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For the past few years, the album has been held up, while lawyers disentangled the possible claims of all those who'd contributed. A guitar solo on the title track by Queen's Brian May, for instance, has been removed, wholesale.

Finally hearing 'Chinese Democracy' for the first time, under heavy guard at GN'R's UK record company, is a surreal experience. How can it ever live up to the legend, or justify its ludicrous gestation period?

Needless to say, it can't, but it is a remarkable and often exhilarating album. Across the 71 minutes, there are only the vaguest hints of the Nine Inch Nails-style industrial sound, with which Rose was reputedly toying. Instead, the music is densely layered, obviously using the computer programme ProTools. A vast armoury of instrumentation - strings, brass, programmed drums, synthesizers, samples, lots of piano (Rose's instrument), as well as traditional rock guitar/bass/drums - is crammed in there, often on the same track. The most immediately satisfying ones are punchier, punky numbers like 'Scraped', or the hi-tech, poppy confection, 'If The World'. 'There Was A Time', on the other hand, feels like a Bond theme, full of melodrama, but it doesn't half go on.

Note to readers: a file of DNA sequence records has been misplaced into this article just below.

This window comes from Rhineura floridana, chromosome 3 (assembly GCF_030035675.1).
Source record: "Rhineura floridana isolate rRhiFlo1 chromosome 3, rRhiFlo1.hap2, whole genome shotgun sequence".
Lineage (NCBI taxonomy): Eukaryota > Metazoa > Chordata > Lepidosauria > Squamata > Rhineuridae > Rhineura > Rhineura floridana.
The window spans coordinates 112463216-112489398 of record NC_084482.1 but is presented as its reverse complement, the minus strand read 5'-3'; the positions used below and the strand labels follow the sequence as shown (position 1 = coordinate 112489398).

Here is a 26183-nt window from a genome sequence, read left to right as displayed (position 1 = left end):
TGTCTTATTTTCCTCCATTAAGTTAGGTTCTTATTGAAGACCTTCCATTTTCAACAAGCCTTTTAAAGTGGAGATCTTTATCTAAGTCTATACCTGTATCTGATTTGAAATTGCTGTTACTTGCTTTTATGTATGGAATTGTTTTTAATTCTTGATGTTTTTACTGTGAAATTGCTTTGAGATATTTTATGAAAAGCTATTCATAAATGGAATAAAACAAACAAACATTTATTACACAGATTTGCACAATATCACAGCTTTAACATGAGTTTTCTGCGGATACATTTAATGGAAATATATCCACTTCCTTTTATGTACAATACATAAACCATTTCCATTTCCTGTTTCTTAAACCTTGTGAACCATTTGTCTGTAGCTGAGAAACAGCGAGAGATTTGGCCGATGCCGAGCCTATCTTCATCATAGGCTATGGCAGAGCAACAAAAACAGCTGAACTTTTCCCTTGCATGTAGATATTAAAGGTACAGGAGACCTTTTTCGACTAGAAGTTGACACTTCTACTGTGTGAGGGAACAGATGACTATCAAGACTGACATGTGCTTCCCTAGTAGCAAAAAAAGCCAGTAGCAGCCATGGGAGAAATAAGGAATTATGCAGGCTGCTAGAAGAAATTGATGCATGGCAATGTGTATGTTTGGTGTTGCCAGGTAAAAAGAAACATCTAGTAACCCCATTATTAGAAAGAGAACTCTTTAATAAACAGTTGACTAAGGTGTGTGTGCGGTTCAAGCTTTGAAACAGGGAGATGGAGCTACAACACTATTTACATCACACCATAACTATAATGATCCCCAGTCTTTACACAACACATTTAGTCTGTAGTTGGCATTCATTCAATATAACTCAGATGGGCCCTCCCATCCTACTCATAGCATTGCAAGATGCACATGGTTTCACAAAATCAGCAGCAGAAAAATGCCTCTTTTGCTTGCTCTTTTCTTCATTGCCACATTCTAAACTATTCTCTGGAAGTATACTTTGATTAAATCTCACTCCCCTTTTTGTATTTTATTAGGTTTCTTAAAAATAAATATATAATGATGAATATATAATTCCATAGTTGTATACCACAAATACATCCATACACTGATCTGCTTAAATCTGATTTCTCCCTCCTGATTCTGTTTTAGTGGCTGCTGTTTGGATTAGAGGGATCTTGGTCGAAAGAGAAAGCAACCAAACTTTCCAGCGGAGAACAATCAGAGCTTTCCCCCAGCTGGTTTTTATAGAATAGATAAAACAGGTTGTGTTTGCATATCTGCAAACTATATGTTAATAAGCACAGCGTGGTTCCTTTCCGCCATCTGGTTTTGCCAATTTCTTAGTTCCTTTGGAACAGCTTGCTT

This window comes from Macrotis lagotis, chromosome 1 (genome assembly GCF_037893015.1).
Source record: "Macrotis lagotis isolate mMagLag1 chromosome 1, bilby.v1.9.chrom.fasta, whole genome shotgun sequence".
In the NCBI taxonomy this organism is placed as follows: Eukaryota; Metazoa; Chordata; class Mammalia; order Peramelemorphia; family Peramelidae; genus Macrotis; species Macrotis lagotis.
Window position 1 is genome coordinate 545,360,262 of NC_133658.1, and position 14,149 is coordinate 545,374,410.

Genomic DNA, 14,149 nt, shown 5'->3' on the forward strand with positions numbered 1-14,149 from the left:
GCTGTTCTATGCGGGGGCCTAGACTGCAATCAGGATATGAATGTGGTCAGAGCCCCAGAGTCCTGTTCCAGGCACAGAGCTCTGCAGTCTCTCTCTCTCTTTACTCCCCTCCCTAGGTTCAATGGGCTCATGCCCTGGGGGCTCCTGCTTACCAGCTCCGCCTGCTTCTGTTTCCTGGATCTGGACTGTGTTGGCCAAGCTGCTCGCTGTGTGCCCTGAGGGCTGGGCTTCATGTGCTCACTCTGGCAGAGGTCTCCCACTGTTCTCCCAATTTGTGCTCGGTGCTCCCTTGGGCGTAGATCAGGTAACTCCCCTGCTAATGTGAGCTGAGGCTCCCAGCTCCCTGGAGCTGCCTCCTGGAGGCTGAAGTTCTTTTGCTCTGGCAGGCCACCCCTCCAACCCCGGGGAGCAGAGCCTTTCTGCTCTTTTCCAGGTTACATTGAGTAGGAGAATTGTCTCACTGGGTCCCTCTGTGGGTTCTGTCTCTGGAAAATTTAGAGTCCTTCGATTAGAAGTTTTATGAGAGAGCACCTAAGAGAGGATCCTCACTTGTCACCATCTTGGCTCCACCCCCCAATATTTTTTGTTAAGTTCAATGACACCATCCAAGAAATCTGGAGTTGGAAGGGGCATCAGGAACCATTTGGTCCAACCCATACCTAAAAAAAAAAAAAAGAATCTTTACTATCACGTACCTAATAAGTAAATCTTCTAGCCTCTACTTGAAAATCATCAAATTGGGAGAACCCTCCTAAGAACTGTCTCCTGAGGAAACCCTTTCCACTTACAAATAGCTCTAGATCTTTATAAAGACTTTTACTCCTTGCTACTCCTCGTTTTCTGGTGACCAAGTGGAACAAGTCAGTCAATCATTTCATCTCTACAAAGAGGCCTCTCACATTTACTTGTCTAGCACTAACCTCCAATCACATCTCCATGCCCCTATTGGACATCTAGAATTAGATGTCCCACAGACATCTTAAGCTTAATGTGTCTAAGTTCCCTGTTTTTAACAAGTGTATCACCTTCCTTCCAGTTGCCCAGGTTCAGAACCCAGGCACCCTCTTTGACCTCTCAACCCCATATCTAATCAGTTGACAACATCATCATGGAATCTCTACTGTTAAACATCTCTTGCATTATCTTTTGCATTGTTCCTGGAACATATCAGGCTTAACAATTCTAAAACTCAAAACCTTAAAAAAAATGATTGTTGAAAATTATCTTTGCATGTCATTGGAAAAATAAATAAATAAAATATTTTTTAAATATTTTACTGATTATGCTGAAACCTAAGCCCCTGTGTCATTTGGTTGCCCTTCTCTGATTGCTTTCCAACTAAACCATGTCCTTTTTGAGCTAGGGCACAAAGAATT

Generally, the songs are epic, long-winded, cleverly stitched together, and subject to constant mood swings - much like Axl himself. Rose sings in many voices - sneering, raging, crowing, opening his battered heart.

Yet his presence, beyond question, is phenomenal, unrivalled in contemporary rock.

On that strength alone, 'Chinese Democracy' deserves to sell a good few million, if not the 28 million accrued by GN'R's debut. For that, it would need a 'Sweet Child O' Mine' or a 'Paradise City' - a box which remains unticked. Worse, Rose writes like a man who hasn't glimpsed reality for many moons. His songs are no longer about universal experiences like going out on the lash, or simply falling for a babe. Most, such as the mewling 'This I Love', are transparently and vindictively addressed to Stephanie Seymour. One can only hope that the album's completion, coupled with a fresh blast of stadium adulation, will finally help him get over her.

^DaNi85^

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Re: Chinese Democracy: RECENSIONI della STAMPA
« Risposta #57 il: 20 Novembre 2008, 12:18:pm »

Garth_Farmer

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Re: Chinese Democracy: RECENSIONI della STAMPA
« Risposta #58 il: 20 Novembre 2008, 14:40:pm »
"Miracolo, risorgono i Guns N'Roses"

di MARINELLA VENEGONI
fonte: LASTAMPA.IT Musica
pubblicato: 19/11/2008


Una sola leggenda era ormai in circolazione nel rock, legata alle pazzie di un’epoca che si è dissolta. Era quella di Chinese Democracy, l’album che Axl Rose, 46 anni, leader dei Guns N’Roses (e ormai unico componente originale della band con il tastierista Dizzy Reed) stava riscrivendo da 15 anni, tanto che si dice che i costi di lavorazione siano nel frattempo saliti a 13 milioni di dollari. Roba da tela di Penelope. Ma ora quel disco già saccheggiatissimo in rete esiste e anzi uscirà in Italia il 21 novembre: sulla copertina seppiata, una bici d’epoca da panettiere, appoggiata a un muro dov’è scritto il nome della band.